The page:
"Why are there different types of renovation contracts?" This is a question we get quite often at BILD. A written contract is a key part of a home renovation project. A renovator may choose a certain type of contract depending on the nature, duration and potential cost of a project. It is important that homeowners understand the differences and the particulars of each type.
Three contract types are most commonly used: The traditional lump sum contract; the designbuild contract; and the construction management contract. The differences among them start at the beginning of the renovation.
Traditional lump sum contract
This process begins with a homeowner and a designer working together to determine what the renovation will look like, including the selection of finishes, such as tiles, paint and light fixtures.
Once a design is complete, the homeowner should secure quotes for the project from three different contractors, with a fixed price to deliver what they have been shown. Any changes or errors in the design may be charged back to the homeowner as extras. Often in a renovation, there are conditions that are hidden at the time of design and need to be addressed during the construction process. With this type of contract, the homeowner needs to manage the contracts and coordinate any changes between the contractor and the designer.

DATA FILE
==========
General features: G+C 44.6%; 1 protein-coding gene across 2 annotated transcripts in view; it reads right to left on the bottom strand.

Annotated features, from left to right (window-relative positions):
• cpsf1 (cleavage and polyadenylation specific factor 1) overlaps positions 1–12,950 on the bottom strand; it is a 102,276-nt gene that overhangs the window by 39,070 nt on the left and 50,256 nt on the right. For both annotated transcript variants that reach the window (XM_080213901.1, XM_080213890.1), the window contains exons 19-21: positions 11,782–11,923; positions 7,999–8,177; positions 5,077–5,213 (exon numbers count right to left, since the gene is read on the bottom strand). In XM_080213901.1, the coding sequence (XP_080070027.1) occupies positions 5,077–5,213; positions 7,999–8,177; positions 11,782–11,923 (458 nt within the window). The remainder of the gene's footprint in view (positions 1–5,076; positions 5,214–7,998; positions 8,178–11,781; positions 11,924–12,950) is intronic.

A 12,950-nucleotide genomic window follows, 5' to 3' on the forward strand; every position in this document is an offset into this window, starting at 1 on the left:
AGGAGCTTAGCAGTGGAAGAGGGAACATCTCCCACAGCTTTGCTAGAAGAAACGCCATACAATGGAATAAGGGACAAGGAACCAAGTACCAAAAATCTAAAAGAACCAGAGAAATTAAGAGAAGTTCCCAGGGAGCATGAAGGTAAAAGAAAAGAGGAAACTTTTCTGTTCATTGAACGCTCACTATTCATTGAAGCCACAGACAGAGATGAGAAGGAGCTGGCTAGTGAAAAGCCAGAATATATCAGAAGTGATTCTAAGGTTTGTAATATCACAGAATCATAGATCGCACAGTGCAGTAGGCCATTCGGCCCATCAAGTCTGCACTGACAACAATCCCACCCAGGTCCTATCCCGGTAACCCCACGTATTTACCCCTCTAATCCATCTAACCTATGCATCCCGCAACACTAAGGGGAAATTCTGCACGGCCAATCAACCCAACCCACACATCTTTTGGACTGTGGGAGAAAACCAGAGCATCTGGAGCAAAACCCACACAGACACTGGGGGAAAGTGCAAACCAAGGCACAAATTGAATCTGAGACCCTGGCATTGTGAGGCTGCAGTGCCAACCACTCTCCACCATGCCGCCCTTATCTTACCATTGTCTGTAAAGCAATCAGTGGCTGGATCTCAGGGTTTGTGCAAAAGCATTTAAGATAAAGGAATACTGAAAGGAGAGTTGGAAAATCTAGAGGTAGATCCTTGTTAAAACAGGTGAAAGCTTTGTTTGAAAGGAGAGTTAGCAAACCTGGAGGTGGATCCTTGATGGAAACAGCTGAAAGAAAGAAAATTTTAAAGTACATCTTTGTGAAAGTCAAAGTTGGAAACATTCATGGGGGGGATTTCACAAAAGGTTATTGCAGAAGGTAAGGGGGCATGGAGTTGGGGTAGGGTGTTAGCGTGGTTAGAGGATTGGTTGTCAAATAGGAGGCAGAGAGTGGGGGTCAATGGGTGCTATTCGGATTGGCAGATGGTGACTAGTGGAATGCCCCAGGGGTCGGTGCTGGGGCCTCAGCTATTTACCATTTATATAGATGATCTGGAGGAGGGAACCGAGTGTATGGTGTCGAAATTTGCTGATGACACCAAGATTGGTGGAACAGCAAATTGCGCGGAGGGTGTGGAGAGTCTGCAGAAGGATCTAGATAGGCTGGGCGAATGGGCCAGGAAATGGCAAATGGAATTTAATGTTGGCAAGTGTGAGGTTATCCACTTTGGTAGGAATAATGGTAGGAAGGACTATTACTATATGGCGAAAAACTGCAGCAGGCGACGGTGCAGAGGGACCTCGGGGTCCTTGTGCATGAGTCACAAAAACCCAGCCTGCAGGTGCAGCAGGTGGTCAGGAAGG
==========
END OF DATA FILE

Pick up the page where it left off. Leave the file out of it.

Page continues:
With this contract type, the designbuild contractor is hired at the very beginning of the process, and is the homeowner's only point of contact. The homeowner sets a project budget with the designbuild contractor, who is then responsible for using their staff or network to secure the designers and trade contractors. An additional advantage of this contract type is that the homeowner can start construction knowing what the final finishes are going to be.
Construction management contract
With this contract type, the homeowner will pay the contractor for their management services, separate from the renovation costs such as materials and labour. This means the homeowner is able to make any changes they want during the design and construction, and the contractor doesn't get to increase costs associated with changes that are requested. The advantage of this contract type is that the homeowner has full transparency of costs.
If you have more questions about the benefits and risks associated with each type of renovation contract, ask your RenoMark renovator. All RenoMark renovators must supply their clients with a written contract as outlined in the RenoMark Code of Conduct. To find a RenoMark renovator near you, visit renomark.ca.